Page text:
The day after he cursed at a newspaper reporter on Twitter, Foreign Affairs Secretary Teddy Locsin’s succeeding tweets set off thousands of “ok boomer” responses.
Interaksyon traced the mini-movement to a Twitter micro-influencer who proposed a witty clapback at Locsin, the country’s top dipomat, whose crass language on the social media platform has been raising eyebrows for being undiplomatic.
Let's all reply "OK boomer" to his tweet. I'll start. https://t.co/LYS7grSL7u
— MARJORIE BARATHEON (@Punongbayan_) November 6, 2019
The user retweeted Locsin’s retort to a report concerning suspicions of Vice President Leni Robredo’s camp that the anti-drug czar offer is not serious.
“[President Duterte’s] serious. He doesn’t want the credit; if you don’t like him carrying out the war on drugs you’re welcome to take the job; get it done or not,” part of Locsin’s tweet read.
In the morning of November 7, Locsin once again addressed a tweet to Robredo, bidding her luck after she accepted the task.
“The ball’s with you; you won’t hear anymore from me; play—clean and true; the President trusts you’ll do your best,” he said.
A majority of responses to both tweets only stated “ok boomer.”
Locsin, clearly part of the “baby boomer” generation, eventually noticed these replies under his tweets and called one out.
“Ok Boobo,” he wrote, a pun on the word “bobo” or dumb.
Okay Boobo. https://t.co/abvmWbbfbQ
— Teddy Locsin Jr. (@teddyboylocsin) November 7, 2019
Locsin’s Twitter persona
Known for his long career in broadcasting and public service as well as his flair for the written word, Locsin has a puzzling character online. On Twitter, he jeered critics with expletives, gave orders to his staff at the DFA and once gave Mao Zedong a vulgar nickname.
Earlier this week, he cursed at reporter Jhesset Enano when she posted a photo of him seated next to Southeast Asian leaders in place of Duterte who skipped some events at the 35th ASEAN Summit in Thailand.
Locsin drew flak from other journalists, and he later claimed he didn’t know Enano was a woman when he dismissed her with a profanity.
‘Ok, boomer’: Witty but divisive
The phrase was traced to a 25-year-old New Zealand lawmaker Chlöe Swarbrick who was heckled by an older parliamentarian. “OK, boomer,” was the only thing she said as a retort, amusing and baffling the audience at the same time.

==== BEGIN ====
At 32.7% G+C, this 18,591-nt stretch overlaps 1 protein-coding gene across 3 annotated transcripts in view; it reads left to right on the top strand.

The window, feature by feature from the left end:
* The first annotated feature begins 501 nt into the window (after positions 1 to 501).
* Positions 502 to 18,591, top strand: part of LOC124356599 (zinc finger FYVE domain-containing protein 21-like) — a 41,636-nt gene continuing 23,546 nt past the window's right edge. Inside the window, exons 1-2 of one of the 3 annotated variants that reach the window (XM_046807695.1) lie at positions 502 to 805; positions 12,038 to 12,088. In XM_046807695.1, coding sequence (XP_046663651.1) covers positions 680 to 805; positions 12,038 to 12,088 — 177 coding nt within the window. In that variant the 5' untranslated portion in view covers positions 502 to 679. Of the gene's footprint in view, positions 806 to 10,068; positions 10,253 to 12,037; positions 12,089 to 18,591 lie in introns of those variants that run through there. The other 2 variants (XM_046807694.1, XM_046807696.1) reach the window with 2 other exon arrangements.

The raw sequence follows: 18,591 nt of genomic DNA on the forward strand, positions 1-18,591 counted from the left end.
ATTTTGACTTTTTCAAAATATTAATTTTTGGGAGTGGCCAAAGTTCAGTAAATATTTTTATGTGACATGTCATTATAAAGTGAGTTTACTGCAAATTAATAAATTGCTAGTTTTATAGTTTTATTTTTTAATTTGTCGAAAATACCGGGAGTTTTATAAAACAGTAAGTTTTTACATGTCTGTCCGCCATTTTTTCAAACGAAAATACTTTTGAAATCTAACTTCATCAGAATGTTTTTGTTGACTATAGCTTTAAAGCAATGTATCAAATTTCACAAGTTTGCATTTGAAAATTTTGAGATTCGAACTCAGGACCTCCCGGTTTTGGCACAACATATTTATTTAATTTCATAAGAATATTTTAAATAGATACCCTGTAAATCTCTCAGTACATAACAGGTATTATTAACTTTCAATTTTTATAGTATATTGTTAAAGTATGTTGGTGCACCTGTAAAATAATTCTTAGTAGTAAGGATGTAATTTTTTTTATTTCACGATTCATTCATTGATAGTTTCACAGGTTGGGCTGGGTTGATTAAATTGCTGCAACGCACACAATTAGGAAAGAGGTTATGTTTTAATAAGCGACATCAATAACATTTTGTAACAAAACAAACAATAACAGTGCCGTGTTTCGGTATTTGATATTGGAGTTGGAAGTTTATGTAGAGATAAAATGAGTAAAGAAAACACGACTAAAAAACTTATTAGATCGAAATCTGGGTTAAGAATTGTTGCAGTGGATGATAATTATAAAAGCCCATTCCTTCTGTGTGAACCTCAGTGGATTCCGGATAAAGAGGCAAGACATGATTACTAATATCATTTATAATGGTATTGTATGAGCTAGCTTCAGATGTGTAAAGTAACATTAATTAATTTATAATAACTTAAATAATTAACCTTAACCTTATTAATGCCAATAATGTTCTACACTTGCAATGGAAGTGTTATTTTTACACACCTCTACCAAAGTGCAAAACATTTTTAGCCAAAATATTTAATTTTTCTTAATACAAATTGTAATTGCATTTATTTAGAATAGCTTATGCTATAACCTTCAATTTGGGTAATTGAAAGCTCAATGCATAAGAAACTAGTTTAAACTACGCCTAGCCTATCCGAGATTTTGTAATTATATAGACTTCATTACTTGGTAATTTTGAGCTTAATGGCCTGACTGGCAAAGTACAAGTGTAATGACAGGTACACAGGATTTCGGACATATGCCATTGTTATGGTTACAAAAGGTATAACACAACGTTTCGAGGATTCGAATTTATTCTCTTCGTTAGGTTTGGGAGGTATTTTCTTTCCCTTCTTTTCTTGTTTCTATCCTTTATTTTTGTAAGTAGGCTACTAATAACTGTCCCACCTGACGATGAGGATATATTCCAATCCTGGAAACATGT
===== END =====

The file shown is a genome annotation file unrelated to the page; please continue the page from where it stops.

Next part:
It then became a meme among millennials and Generation Z on social media, especially on Tiktok, to call out older adults who are perceived to be out of touch.
Marketers have categorized generational demographics based on birth year and perceived common characteristics.
- Baby Boomers — born between 1946 and 1964
- Generation X — 1964 and 1980
- Millennials or Generation Y — 1981 to 1996
- Generation Z — 1997 onwards
Kalhan Rosenblatt, a reporter from NBC, said the remark was developed due to “a culmination of annoyance and frustration at a generation young people perceive to be worsening issues like climate change, political polarization, and economic hardship.”
Another Twitter user @TheGallowBoob shared a screenshot of an explanation for the phrase.
“Millennials tried for so long to explain using facts and evidence that they don’t actually have it that easy and they aren’t just lazy, but it became very clear that boomers don’t care about facts, evidence, or reality for that matter.”
My gf’s explanation of why “ok boomer” became a thing is spot on ✔️ pic.twitter.com/tRprQ4ImlU
— Ok Boober (@TheGallowBoob) November 3, 2019
However, the phrase went from a witty meme to an offensive gesture that appeared to have caused an unnecessary divide among adults and teenagers.
Some social media users warned that the phrase was another another form of “edi wow,” a Filipino slang expression used to smart-shame others.
A Twitter user, meanwhile, suggested a funnier alternative.
Pwede bang Filipino version ng "ok boomer" ay "luh si tanda" para mas nakakapikon
— Marie (@marieabesamis) November 5, 2019